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The Three Rs: Resiliency, Redundancy and Reliability

May 27, 2013

Contributing a guest blog today is Jenny Dervin, the architect for PowerHA System Mirror for IBM i. She offers insights on how IBM i has earned its reputation for reliability and why clients observe that “It just runs.” Read it and then share your own reliability stories on Facebook, where the anniversary celebration continues.

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The reliability of IBM i on POWER processors has always been well documented and is a key reason why so many companies choose to run their business on this operating system. You know the stories--whenever there is a natural disaster, a picture or a story is passed around showing a poor little AS/400 or Power System, battered and bruised, dropped or drowned, but still running. As our hardware and operating system have changed over the years, reliability has remained a constant. It remains the system which can "take a licking, but keep on ticking."

We build reliability into our platform from the bottom up. Redundancy and resiliency are cornerstones of the hardware. The components of the hardware, whether manufactured by IBM or purchased elsewhere, have high reliability designed right in. The goals when designing the system have always been the same: minimize the number of hardware errors, increase the redundancy available with all components of the system, and provide a mechanism to allow quick response to any hardware issues which do occur. As we’ve moved from the AS/400 to the POWER7 processor and beyond, the fault tolerance has improved dramatically. We’ve increased the redundancy in everything from processor and memory to the IO subsystem, and we’ve added function such as concurrent maintenance capability. The sum of all of these capabilities is a system which rarely fails. If a component does fail, in many cases the hardware can mask the error, call home for service, and allow concurrent repair, resulting in little to no outage time from a user perspective.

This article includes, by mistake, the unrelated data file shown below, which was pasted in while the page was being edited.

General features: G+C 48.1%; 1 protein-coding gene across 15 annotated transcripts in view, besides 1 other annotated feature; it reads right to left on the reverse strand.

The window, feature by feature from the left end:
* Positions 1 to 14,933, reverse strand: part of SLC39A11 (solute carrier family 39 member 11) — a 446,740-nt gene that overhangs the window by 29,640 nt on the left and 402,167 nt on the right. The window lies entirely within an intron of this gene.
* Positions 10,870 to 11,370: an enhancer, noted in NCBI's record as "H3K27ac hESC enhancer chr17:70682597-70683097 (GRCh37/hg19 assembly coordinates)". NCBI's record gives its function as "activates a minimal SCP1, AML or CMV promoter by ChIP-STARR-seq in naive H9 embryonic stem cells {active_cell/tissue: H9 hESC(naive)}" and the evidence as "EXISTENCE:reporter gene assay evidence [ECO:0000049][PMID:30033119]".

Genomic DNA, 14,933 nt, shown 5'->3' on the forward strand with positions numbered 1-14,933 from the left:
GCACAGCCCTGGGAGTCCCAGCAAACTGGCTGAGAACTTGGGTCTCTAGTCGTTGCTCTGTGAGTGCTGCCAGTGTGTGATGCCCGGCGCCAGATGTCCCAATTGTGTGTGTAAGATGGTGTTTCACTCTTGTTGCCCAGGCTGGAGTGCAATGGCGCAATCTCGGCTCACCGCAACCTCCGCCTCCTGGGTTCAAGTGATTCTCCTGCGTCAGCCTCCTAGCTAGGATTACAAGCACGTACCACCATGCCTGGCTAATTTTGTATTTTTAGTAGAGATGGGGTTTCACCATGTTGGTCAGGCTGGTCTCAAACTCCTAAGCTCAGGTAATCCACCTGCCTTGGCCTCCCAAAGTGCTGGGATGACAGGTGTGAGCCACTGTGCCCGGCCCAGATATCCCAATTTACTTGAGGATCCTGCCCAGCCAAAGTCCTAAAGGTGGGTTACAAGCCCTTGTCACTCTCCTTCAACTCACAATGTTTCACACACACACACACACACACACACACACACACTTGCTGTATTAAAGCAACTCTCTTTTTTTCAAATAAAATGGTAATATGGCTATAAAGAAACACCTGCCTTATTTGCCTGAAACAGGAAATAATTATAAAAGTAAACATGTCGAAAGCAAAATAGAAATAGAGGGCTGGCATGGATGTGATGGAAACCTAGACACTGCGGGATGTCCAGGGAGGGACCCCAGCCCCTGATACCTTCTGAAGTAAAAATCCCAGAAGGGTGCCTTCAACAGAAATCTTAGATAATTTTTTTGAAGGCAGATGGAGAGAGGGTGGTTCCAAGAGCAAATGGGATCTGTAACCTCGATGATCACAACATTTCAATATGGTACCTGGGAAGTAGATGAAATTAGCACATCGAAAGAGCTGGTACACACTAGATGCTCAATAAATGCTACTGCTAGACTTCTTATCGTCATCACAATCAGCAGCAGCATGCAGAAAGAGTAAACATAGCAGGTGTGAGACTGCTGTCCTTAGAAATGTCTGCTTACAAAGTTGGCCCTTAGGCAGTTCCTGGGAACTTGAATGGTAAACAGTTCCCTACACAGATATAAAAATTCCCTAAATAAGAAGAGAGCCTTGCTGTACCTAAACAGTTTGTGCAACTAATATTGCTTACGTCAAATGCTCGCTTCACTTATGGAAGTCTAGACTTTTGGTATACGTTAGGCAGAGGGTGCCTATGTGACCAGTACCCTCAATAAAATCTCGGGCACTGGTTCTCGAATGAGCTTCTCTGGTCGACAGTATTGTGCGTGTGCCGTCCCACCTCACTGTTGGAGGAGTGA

The software is as reliable as the hardware. As we celebrate this 25-year milestone, there are stories being shared about systems hidden away, running the company with no maintenance or upgrades, and sometimes no one even knowing the system exists. I would not recommend this, but it certainly occurs! I heard a funny story recently about someone trying to track down their system, following cords which led to a solid wall. It turned out that the system was in a closet which had been walled over years before, still running the company. This speaks to the dependability of the software as well as the hardware.
As a member of the IBM i development team, I can speak personally to the focus on reliability and error recovery in our software development cycle. During the design phase of any new feature or enhancement to an existing one, the design is reviewed for serviceability, error recovery, security and integrity. Our code is reviewed by peers to ensure we have not introduced errors. We have several test phases to ensure we’ve shaken out any errors. On top of that work, when an error is discovered by our customers, we do causal analysis to determine how our internal processes can be improved to prevent future errors. We as developers may groan as we fill out the checklists required to ship function, but it results in a very stable software base in the field.

I’m the architect for our IBM i high availability product, called PowerHA SystemMirror for i. Selling high availability on IBM i isn’t always the easiest task when the system is known to be so stable and dependable. However, due to the growing need for businesses to be online 24-7 and the threat of natural disasters and other disruptive events, high availability is a necessity. Our PowerHA product provides low maintenance, cost effective replication. Commonly, as you add moving parts, you increase the chance for failures. By taking advantage of tried and tested operating system and hardware technologies, we have a high availability solution which is as solid as the system it’s built on. The PowerHA product was designed to be integrated into the operating system and the hardware, taking advantage of that stable architecture and building on it. We also have an excellent Lab Services team, as well as business partners, who can help implement and customize the solution to meet your specific high availability requirements. The result is a solution which is ready to switch when it is needed.

These days, life is ever changing and moves more quickly than ever before. You want to spend your time and dollar resources on generating revenue and not on system maintenance. Running your workloads on IBM i and Power hardware has always given our customers that advantage, and we’ll continue our focus on reliability into the future.

Posted May 27, 2013| Permalink